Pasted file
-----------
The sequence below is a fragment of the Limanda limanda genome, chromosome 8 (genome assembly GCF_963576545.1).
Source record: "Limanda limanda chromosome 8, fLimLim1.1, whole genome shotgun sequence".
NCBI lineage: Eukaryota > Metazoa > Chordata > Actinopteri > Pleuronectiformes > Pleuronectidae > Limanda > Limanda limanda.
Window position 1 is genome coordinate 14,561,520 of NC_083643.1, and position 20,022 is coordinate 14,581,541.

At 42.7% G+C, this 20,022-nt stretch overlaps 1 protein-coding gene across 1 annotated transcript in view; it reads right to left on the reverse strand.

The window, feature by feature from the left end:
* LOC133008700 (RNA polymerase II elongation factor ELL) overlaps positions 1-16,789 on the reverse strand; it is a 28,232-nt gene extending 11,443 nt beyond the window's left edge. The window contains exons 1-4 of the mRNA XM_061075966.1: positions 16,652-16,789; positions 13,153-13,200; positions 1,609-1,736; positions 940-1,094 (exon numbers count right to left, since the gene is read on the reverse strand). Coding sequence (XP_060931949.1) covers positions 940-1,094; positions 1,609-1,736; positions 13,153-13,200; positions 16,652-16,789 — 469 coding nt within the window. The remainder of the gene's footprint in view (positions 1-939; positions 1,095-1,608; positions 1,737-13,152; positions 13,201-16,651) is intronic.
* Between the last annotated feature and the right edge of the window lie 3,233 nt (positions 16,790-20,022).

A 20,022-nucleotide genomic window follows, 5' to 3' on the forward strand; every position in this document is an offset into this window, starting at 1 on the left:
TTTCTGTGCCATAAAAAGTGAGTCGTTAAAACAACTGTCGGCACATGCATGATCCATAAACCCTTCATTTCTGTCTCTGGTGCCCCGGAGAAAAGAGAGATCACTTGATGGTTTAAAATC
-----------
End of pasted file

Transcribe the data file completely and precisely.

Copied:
The sequence below is a fragment of the Limanda limanda genome, chromosome 8 (genome assembly GCF_963576545.1).
Source record: "Limanda limanda chromosome 8, fLimLim1.1, whole genome shotgun sequence".
NCBI lineage: Eukaryota > Metazoa > Chordata > Actinopteri > Pleuronectiformes > Pleuronectidae > Limanda > Limanda limanda.
Window position 1 is genome coordinate 14,561,520 of NC_083643.1, and position 20,022 is coordinate 14,581,541.

At 42.7% G+C, this 20,022-nt stretch overlaps 1 protein-coding gene across 1 annotated transcript in view; it reads right to left on the reverse strand.

The window, feature by feature from the left end:
* LOC133008700 (RNA polymerase II elongation factor ELL) overlaps positions 1-16,789 on the reverse strand; it is a 28,232-nt gene extending 11,443 nt beyond the window's left edge. The window contains exons 1-4 of the mRNA XM_061075966.1: positions 16,652-16,789; positions 13,153-13,200; positions 1,609-1,736; positions 940-1,094 (exon numbers count right to left, since the gene is read on the reverse strand). Coding sequence (XP_060931949.1) covers positions 940-1,094; positions 1,609-1,736; positions 13,153-13,200; positions 16,652-16,789 — 469 coding nt within the window. The remainder of the gene's footprint in view (positions 1-939; positions 1,095-1,608; positions 1,737-13,152; positions 13,201-16,651) is intronic.
* Between the last annotated feature and the right edge of the window lie 3,233 nt (positions 16,790-20,022).

A 20,022-nucleotide genomic window follows, 5' to 3' on the forward strand; every position in this document is an offset into this window, starting at 1 on the left:
TTTCTGTGCCATAAAAAGTGAGTCGTTAAAACAACTGTCGGCACATGCATGATCCATAAACCCTTCATTTCTGTCTCTGGTGCCCCGGAGAAAAGAGAGATCACTTGATGGTTTAAAATC